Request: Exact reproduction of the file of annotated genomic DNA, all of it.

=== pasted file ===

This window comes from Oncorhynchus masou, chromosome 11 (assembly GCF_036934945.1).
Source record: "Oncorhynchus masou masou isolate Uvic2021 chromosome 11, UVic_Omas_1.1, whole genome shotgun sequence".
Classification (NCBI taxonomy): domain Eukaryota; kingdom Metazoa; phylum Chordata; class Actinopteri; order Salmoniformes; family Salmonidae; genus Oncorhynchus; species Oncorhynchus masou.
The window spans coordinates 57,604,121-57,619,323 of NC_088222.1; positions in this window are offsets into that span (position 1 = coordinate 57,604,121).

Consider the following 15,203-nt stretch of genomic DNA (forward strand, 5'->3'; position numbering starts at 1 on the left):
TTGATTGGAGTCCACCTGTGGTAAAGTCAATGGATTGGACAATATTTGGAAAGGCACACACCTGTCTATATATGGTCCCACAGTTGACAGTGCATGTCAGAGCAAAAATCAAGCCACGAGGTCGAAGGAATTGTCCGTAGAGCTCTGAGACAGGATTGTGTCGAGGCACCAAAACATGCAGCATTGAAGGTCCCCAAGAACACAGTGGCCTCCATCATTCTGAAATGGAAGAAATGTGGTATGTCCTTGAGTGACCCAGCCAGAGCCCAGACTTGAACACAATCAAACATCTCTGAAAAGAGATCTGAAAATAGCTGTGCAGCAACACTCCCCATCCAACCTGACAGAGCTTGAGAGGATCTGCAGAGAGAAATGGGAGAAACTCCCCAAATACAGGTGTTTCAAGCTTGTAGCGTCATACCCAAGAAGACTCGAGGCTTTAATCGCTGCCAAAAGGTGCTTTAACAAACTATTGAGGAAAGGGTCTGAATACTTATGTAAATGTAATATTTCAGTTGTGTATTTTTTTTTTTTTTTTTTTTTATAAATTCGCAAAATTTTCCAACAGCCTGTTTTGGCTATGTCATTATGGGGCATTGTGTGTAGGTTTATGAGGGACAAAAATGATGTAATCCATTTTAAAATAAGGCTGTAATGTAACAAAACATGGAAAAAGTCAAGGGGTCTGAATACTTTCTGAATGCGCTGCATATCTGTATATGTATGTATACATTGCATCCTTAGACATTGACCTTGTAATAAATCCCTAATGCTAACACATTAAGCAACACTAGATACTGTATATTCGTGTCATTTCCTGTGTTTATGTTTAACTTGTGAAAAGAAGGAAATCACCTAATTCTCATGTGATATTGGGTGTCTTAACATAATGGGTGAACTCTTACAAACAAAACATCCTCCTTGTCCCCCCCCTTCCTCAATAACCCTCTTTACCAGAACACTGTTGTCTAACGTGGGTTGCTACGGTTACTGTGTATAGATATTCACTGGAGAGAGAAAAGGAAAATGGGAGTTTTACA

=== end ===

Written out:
This window comes from Oncorhynchus masou, chromosome 11 (assembly GCF_036934945.1).
Source record: "Oncorhynchus masou masou isolate Uvic2021 chromosome 11, UVic_Omas_1.1, whole genome shotgun sequence".
Classification (NCBI taxonomy): domain Eukaryota; kingdom Metazoa; phylum Chordata; class Actinopteri; order Salmoniformes; family Salmonidae; genus Oncorhynchus; species Oncorhynchus masou.
The window spans coordinates 57,604,121-57,619,323 of NC_088222.1; positions in this window are offsets into that span (position 1 = coordinate 57,604,121).

Consider the following 15,203-nt stretch of genomic DNA (forward strand, 5'->3'; position numbering starts at 1 on the left):
TTGATTGGAGTCCACCTGTGGTAAAGTCAATGGATTGGACAATATTTGGAAAGGCACACACCTGTCTATATATGGTCCCACAGTTGACAGTGCATGTCAGAGCAAAAATCAAGCCACGAGGTCGAAGGAATTGTCCGTAGAGCTCTGAGACAGGATTGTGTCGAGGCACCAAAACATGCAGCATTGAAGGTCCCCAAGAACACAGTGGCCTCCATCATTCTGAAATGGAAGAAATGTGGTATGTCCTTGAGTGACCCAGCCAGAGCCCAGACTTGAACACAATCAAACATCTCTGAAAAGAGATCTGAAAATAGCTGTGCAGCAACACTCCCCATCCAACCTGACAGAGCTTGAGAGGATCTGCAGAGAGAAATGGGAGAAACTCCCCAAATACAGGTGTTTCAAGCTTGTAGCGTCATACCCAAGAAGACTCGAGGCTTTAATCGCTGCCAAAAGGTGCTTTAACAAACTATTGAGGAAAGGGTCTGAATACTTATGTAAATGTAATATTTCAGTTGTGTATTTTTTTTTTTTTTTTTTTTTATAAATTCGCAAAATTTTCCAACAGCCTGTTTTGGCTATGTCATTATGGGGCATTGTGTGTAGGTTTATGAGGGACAAAAATGATGTAATCCATTTTAAAATAAGGCTGTAATGTAACAAAACATGGAAAAAGTCAAGGGGTCTGAATACTTTCTGAATGCGCTGCATATCTGTATATGTATGTATACATTGCATCCTTAGACATTGACCTTGTAATAAATCCCTAATGCTAACACATTAAGCAACACTAGATACTGTATATTCGTGTCATTTCCTGTGTTTATGTTTAACTTGTGAAAAGAAGGAAATCACCTAATTCTCATGTGATATTGGGTGTCTTAACATAATGGGTGAACTCTTACAAACAAAACATCCTCCTTGTCCCCCCCCTTCCTCAATAACCCTCTTTACCAGAACACTGTTGTCTAACGTGGGTTGCTACGGTTACTGTGTATAGATATTCACTGGAGAGAGAAAAGGAAAATGGGAGTTTTACA